We conducted this international survey of three paediatric emergency research networks in Canada (Paediatric Emergency Research Canada), Australia/New Zealand (Paediatric Research in Emergency Departments International Collaborative) and the UK/Ireland (Paediatric Emergency Research United Kingdom and Ireland) belonging to the international Paediatric Emergency Research Network to determine the proportion of paediatric ED physicians who agree there is adequate evidence that children with acute asthma refractory to the initial corticosteroid and bronchodilator therapy, and who attain a satisfactory and sustained response to IV-Mg, can be safely discharged home. The modified Dillman’s method5 was used for participant contact from March to June 2021. Using network membership and email lists, we invited participants by email to click on a link to complete a web-based, 25-item, two-page Research Electronic Data Capture survey (online supplemental material). The first page asked screening and demographic questions; the second page contained the survey questions. Physicians not treating children and those in training were ineligible. Following best practices for survey studies,6 study authors performed item generation, reduction, pretesting and pilot testing. Physicians were asked to rate on a 4-point Likert scale (‘strongly agree’ to ‘strongly disagree’) the extent to which they agreed that children remaining in marked respiratory distress after stabilisation therapy with bronchodilators and steroids, who then have a satisfactory and sustained response to IV-Mg (mild asthma: PRAM 2/12 points for ≥3 hours post IV-Mg) can be safely discharged home. To detect a proportion of 40% (based on authors’ consensus) of physicians agreeing (strongly agree or agree) that the evidence of IV-Mg benefit is adequate with an error margin of 5%, 369 participants were needed. We used the χ2 test with 95% CIs for differences in relevant proportions, which included post hoc between-country outcome comparisons. Surveys without responses to the actual survey questions were not analysed.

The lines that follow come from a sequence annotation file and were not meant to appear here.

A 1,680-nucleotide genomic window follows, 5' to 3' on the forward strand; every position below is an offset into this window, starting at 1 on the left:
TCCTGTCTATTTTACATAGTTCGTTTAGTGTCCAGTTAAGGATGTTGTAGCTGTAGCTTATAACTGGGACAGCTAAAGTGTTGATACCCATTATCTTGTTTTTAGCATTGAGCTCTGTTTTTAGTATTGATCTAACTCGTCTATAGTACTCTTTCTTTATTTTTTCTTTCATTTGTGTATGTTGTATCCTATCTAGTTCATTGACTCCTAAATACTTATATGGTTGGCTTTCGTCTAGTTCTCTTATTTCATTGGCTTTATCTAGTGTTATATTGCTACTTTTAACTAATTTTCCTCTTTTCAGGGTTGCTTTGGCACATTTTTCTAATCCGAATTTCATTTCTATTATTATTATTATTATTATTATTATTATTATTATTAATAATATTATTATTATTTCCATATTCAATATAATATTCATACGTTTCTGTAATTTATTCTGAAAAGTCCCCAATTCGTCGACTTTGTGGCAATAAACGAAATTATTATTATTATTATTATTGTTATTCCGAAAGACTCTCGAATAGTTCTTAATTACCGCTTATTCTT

Supplemental material

    A total of 886 physicians were invited to participate; 657 (74.1%) responded, of whom 36 were ineligible, and 35 replied only to the first page, leaving 586 surveys for analysis (Canada 131, UK/Ireland 391 and Australia/New Zealand 64).